A new report released by the Office of the United Nations High Commissioner for Human Rights (OHCHR) spotlights a “disturbing lack of governmental transparency” and “lack of accountability” in regard to digital surveillance policies, laws and practices — deficiencies which are severely inhibiting individuals’ right to privacy. The report, entitled “The Right to Privacy in the Digital Age”, draws on a research study conducted by the United Nations University (UNU) Office in New York, and acknowledges that study as a “major substantive contribution”.
Dr. David M. Malone, Rector of the United Nations University, today welcomed the release of the report. “As this report recognizes, mass surveillance is emerging as a dangerous habit rather than an exceptional measure. We are delighted that the University could work with the Office of the High Commissioner to provide research support on this pressing global policy issue”, said Dr. Malone.
James Cockayne, Head of the UNU Office in New York, who served as coordinator and lead author of the research study on which the report draws, explained that UNU’s work looked at the application of international human rights law to existing digital surveillance regimes and practices on all continents. “Our research revealed a lack of adequate national legislation and/or enforcement, weak procedural safeguards, and ineffective oversight”, Cockayne said.
“UNU’s analysis, picked up by the Office of the High Commissioner for Human Rights, suggests that the technological platforms upon which global political, economic and social life are increasingly reliant are not only vulnerable to mass surveillance, they may actually facilitate it”, he said.
The OHCHR report finds that the very existence of a mass surveillance programme creates an interference with privacy. It concludes that the onus is on the State to demonstrate that such interference is neither arbitrary nor unlawful. This standard is reflected in Article 17 of the International Covenant on Civil and Political Rights, a binding treaty ratified by 168 States.
Drawing on the UNU study and other materials, including an OHCHR survey of national practices, the new report points out that: “Secret rules and secret interpretations — even secret judicial interpretations — of law do not have the necessary qualities of ‘law’… The secret nature of specific surveillance powers brings with it a greater risk of arbitrary exercise of discretion which, in turn, demands greater precision in the rule governing the exercise of discretion, and additional oversight.”
The UN University study examined both the legal oversight regimes and their implementation in more than 25 countries. James Cockayne noted that this research helped to underpin the OHCHR conclusion that while judicial involvement in oversight of State surveillance can help assess whether such surveillance meets the standards required by international human rights law, “judicial involvement in oversight should not be viewed as a panacea”. The OHCHR report concludes that, “In several countries, judicial warranting or review … have amounted effectively to an exercise in rubber-stamping” and calls for States to establish independent institutions to monitor such surveillance.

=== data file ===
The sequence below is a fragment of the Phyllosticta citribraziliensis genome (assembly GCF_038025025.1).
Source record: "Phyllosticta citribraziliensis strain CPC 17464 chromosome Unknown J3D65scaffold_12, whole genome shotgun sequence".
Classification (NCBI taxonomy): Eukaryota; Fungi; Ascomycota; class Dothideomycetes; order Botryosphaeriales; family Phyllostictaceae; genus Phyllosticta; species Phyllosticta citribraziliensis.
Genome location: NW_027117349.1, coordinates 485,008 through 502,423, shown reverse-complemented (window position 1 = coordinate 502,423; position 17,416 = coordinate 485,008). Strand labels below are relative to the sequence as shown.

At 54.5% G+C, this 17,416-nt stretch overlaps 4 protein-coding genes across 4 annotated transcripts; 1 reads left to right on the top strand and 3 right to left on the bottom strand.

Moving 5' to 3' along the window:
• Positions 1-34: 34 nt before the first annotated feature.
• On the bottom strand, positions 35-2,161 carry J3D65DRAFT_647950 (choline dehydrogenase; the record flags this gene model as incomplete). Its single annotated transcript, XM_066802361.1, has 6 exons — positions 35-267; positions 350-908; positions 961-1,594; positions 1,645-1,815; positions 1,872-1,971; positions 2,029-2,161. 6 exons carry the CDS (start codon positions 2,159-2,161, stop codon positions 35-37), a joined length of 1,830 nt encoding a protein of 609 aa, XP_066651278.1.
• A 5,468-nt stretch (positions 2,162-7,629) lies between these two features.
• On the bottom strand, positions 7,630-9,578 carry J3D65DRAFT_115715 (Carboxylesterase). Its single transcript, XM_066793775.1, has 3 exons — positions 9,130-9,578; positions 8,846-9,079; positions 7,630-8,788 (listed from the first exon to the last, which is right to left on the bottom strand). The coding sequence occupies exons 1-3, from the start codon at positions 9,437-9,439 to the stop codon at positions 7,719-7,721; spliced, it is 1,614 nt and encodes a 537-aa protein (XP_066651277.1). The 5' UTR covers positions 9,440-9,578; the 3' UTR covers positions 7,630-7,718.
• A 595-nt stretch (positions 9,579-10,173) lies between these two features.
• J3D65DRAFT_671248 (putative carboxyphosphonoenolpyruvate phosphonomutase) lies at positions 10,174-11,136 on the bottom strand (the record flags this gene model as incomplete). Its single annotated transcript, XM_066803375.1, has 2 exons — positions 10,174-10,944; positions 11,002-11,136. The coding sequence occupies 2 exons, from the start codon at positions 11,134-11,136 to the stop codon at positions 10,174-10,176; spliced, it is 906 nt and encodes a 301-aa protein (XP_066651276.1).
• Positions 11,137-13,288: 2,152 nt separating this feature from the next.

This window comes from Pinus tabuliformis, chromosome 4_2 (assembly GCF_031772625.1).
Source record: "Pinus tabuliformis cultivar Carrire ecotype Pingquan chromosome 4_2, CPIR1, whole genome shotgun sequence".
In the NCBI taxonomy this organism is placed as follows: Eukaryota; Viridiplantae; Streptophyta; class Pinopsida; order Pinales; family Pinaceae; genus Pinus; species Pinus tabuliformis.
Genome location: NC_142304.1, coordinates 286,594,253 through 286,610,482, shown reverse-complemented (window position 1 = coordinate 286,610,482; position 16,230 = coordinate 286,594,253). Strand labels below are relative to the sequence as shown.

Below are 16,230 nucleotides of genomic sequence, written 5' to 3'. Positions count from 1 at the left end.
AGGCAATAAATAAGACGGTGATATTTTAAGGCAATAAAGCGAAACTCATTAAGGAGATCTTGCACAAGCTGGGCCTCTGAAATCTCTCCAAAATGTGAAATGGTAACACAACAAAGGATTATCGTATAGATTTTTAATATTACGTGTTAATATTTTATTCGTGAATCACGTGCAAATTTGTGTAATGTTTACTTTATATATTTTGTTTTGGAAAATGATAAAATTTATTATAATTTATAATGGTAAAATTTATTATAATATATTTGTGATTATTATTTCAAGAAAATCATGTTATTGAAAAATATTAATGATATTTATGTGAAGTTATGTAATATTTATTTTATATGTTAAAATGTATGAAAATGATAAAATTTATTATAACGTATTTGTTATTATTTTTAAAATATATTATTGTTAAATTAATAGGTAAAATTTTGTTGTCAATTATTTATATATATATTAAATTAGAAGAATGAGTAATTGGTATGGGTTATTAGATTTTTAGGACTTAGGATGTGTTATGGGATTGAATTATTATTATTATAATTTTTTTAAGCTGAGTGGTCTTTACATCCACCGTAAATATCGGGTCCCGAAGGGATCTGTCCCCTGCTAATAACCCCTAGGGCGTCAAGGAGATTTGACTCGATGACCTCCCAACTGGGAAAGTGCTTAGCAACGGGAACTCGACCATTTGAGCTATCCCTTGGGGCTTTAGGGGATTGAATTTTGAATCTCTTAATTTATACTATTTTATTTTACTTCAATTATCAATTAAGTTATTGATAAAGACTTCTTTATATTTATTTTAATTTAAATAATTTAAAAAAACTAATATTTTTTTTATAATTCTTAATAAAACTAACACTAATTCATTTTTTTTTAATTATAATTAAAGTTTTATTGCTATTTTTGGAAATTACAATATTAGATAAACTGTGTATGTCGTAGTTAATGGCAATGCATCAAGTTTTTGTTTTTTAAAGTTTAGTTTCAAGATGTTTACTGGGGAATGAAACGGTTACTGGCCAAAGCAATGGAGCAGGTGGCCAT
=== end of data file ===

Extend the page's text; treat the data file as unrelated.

Drawing on the UN University study, the OHCHR report notes that attention is turning increasingly towards mixed models of administrative, judicial and parliamentary oversight. “The involvement of all branches of government in the oversight of surveillance programmes, as well as of an independent civilian oversight agency, is essential to ensure the effective protection of the law”, states the report.
Cockayne noted that when conducted in compliance with the law, including international human rights law, surveillance of electronic communications data can be necessary and effective for legitimate law enforcement or intelligence purposes. “However”, he cautioned, “as the Office of the High Commissioner report points out, ‘the onus is on the Government to demonstrate that interference is both necessary and proportionate to the specific risk being addressed.’”
The OHCHR report is due to be presented by the High Commissioner for Human Rights, Navi Pillay, to the Human Rights Council at its next session in September, and to the General Assembly at its 69th session in October.
Full report: “The Right to Privacy in the Digital Age”
Opening remarks by High Commissioner Navi Pillay at the report press conference held in Geneva on Wednesday, 16 July 2014
OHCHR webpage on the Right to Privacy in the Digital Age